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Pest control marketing: Let’s make that phone ring

Chris Moreschi

You got into the pest control business to bring in revenue. But with so many other local pest control companies making competition tight, keeping that phone ringing with new customers may not feel as easy as you thought. To keep your pest control business growing takes marketing know-how; marketing is the bridge that connects your business with your potential customers — the people who make it all possible.

But how do you actually reach those people? After all, you’ve been trained in the pest control business — not marketing — so how do you know what type of marketing will work for you?

When we asked our pest control business clients what their biggest challenge is, the resounding response wasn’t surprising: How to reach more people who need their services.

The answer, of course, is marketing. But not just any kind of marketing; you’ll want to pinpoint the right marketing strategies that can work for your area and industry.

We’ve compiled this pest control marketing guide to help you attract more customers and get your phone to ring off the hook.

Why you need a proper pest control marketing plan

With over 30,000 pest control businesses in the US, your company faces some steep rivalry in the market. When you take the time to develop a strategic marketing plan, it can help put your business in the spotlight so you reach people who need your services most. Because marketing isn’t just about being found; it’s about being chosen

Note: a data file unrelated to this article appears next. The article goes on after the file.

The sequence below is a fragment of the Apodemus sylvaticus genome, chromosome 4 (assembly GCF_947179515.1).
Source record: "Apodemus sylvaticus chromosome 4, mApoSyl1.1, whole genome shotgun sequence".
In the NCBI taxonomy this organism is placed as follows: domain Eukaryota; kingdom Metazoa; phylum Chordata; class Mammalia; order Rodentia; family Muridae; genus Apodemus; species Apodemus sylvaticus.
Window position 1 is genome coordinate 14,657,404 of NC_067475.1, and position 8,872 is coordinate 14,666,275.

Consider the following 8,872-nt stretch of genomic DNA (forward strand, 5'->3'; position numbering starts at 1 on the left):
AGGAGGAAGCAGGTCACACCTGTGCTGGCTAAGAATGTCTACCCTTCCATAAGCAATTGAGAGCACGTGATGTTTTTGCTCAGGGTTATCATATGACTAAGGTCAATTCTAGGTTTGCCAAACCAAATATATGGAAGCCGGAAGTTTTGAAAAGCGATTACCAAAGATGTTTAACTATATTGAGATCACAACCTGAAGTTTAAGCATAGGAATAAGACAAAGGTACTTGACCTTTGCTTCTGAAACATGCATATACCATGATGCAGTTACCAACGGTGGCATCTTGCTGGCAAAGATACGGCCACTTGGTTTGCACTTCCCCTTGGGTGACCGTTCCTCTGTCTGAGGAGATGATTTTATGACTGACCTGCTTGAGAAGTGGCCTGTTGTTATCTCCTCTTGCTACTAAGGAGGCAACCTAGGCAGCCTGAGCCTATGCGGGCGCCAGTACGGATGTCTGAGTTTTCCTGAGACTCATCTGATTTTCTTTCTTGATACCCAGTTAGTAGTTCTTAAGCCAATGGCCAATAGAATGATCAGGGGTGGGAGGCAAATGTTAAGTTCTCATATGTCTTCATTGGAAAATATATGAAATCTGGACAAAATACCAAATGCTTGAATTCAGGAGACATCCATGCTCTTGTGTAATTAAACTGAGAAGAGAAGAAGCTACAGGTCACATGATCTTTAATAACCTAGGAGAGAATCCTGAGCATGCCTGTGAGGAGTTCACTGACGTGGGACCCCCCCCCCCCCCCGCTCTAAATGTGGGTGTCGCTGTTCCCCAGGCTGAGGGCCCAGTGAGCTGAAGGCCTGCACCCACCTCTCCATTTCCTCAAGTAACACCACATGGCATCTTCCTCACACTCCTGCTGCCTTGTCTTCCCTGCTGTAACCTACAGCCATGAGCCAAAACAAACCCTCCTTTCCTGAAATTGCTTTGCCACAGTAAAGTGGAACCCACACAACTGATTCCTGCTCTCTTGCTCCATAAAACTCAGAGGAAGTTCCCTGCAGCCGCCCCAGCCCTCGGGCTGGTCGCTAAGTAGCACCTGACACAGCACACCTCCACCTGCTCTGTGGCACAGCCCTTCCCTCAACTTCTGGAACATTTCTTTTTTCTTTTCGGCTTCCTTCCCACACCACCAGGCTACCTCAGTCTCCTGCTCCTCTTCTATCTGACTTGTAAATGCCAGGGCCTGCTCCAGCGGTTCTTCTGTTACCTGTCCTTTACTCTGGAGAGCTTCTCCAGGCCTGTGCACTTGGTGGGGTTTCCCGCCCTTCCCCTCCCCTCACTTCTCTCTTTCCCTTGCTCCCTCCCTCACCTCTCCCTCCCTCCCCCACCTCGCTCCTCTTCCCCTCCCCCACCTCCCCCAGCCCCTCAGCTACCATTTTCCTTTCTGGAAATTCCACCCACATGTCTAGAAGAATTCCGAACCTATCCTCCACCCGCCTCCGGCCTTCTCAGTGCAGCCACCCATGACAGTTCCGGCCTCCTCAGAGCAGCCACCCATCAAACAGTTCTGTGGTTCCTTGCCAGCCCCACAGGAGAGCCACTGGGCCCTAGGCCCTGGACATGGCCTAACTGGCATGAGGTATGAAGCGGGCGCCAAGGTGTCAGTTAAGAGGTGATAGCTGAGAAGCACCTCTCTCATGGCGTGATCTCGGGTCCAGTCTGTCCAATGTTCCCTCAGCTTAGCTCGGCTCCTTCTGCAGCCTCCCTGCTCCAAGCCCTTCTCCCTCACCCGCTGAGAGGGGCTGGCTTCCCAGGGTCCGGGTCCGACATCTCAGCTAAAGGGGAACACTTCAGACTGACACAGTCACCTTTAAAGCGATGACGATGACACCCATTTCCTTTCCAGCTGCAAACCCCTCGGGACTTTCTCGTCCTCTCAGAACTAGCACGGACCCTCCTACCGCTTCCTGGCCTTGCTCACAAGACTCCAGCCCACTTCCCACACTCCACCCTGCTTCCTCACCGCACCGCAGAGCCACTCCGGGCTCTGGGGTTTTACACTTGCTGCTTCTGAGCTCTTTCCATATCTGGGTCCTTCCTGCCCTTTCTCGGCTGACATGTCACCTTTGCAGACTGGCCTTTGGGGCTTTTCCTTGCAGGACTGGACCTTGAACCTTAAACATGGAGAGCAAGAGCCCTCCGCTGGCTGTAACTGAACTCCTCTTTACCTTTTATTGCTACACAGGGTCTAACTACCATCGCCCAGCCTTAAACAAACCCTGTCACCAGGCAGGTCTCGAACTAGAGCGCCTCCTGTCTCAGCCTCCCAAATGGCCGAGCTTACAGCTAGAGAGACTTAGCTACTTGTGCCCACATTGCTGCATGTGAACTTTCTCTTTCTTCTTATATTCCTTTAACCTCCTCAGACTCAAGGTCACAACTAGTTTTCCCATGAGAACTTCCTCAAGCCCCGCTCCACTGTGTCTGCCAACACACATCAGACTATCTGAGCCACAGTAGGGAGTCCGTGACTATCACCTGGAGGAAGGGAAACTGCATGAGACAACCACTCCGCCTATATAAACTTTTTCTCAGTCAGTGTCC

A well-crafted pest control marketing plan helps you stand out, shares your unique value propositions with potential customers, and helps build trust in your services.

Before you start marketing your pest control business, Create a pest control marketing plan

A marketing plan is like the blueprint for how you plan to grow your business. It maps out the different components needed to help you start gaining more customers and earning more revenue. Here’s how to get started:

1) Get to know your target market

Start by defining your ideal customer: Are they homeowners, businesses or maybe apartment complexes? Include specific factors like: 

  • Location
  • Property type 
  • Common pest issues they face

Understanding your audience is the first step in tailoring your marketing messages. Get out there and talk to potential customers. Learn what they care about, what challenges they’re struggling with, and what language they use to describe their needs. Listening to how they talk will clue you into how to speak to them in a way that’ll resonate. 

For instance, if you specialize in eco-friendly pest solutions, your target market might include environmentally conscious households in urban areas. After talking to a few homeowners, you realize that non-toxic pest control chemicals are important to them to help protect their kids and pets. Now that you’ve narrowed down your audience and discovered what matters to them, you can tailor your marketing messages to speak directly to their needs and concerns.

2) Analyze your competition

Knowing what you’re up against is the first step in being able to differentiate your services in the local market. Look at how some of your local competitors are marketing. What are they doing well? Where are the gaps that you can fill?